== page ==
The score for this week–Civilian Space Science: 1, USAF Space Science: 0.
In the Little Engine That Couldn’t department, we have the Air Force’s Discoverer project, ostensibly for sending up biological specimens in a returnable capsule, probably for launching recoverable reconnaissance film capsules, actually not much good for anything.
The ninth in the series didn’t even make it to orbit, the second stage of its rocket having failed during launch on February 4. It’s a good thing there weren’t any animals on board. Of course, I’m guessing that once they get the bugs worked out of the booster, there still won’t be any.
In other news, scientists at Stanford University have just bounced a radar signal off the Sun. Actually, the transmission happened last April—it’s taken all the time since then to verify that the stunt really worked!
It’s quite an impressive accomplishment—the 100 watt signal came back at .00000000000001% of its original strength, yet the Stanford team was still able to detect it. Our ability to receive spacecraft telemetry at tremendous distances has been validated, and this is also a boon to the new science of radio astronomy. In 1947, scientists first bounced a radar beam off the Moon. Just two years ago, Venus was added to the list of pinged targets. Eventually, every object in the Solar System will be systematically bombarded with radar. This will complement our visual astronomical findings, and we’re likely to learn a lot.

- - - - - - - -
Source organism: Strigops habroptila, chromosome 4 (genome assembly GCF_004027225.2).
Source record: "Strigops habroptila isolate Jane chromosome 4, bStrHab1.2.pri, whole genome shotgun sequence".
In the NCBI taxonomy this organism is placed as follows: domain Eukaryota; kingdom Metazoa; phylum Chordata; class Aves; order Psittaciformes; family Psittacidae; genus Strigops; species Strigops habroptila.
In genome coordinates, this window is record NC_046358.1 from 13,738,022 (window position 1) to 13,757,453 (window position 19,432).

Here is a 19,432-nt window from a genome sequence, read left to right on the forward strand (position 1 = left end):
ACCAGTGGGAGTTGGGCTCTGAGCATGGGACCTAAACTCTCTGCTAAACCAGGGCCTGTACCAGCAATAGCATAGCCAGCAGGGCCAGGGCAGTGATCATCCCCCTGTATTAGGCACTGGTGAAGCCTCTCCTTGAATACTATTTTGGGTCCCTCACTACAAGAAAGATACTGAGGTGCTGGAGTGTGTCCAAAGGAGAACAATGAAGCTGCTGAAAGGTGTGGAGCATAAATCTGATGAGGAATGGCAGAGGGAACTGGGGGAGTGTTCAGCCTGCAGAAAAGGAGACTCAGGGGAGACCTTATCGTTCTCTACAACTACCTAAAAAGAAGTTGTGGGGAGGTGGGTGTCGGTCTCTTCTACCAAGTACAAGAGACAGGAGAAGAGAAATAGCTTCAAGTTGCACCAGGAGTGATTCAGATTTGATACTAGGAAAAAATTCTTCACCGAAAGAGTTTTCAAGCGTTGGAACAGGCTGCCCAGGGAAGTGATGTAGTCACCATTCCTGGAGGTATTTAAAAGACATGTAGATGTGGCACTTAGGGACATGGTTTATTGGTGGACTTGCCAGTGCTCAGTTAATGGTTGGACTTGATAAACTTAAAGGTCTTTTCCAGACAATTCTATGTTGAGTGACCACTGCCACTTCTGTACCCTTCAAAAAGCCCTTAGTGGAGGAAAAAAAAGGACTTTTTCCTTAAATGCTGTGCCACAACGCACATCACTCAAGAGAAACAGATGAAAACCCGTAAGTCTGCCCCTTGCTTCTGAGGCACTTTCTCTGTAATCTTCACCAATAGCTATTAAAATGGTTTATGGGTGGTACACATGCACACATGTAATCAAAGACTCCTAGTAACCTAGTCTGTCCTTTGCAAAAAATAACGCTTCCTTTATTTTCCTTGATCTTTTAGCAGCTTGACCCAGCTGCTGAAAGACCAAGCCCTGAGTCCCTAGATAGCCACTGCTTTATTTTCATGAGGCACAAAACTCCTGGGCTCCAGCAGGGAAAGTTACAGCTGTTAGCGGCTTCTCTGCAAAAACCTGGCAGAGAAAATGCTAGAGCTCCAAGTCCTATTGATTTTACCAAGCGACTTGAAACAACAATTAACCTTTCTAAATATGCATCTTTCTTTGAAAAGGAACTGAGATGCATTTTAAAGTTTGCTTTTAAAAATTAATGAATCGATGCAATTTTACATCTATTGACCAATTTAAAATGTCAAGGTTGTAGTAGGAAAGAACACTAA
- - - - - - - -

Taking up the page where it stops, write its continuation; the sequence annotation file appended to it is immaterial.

“Lovell Telescope Rear” by Mike Peel; Jodrell Bank Centre for Astrophysics, University of Manchester.. Licensed under CC BY-SA 4.0 via Wikimedia Commons – http://commons.wikimedia.org/wiki/File:Lovell_Telescope_Rear.jpg#mediaviewer/File:Lovell_Telescope_Rear.jpg
See you soon!
Galactic Journey is now a proud member of a constellation of interesting columns. While you’re waiting for me to publish my next article, why not give one of them a read!
(Confused? Click here for an explanation as to what’s really going on)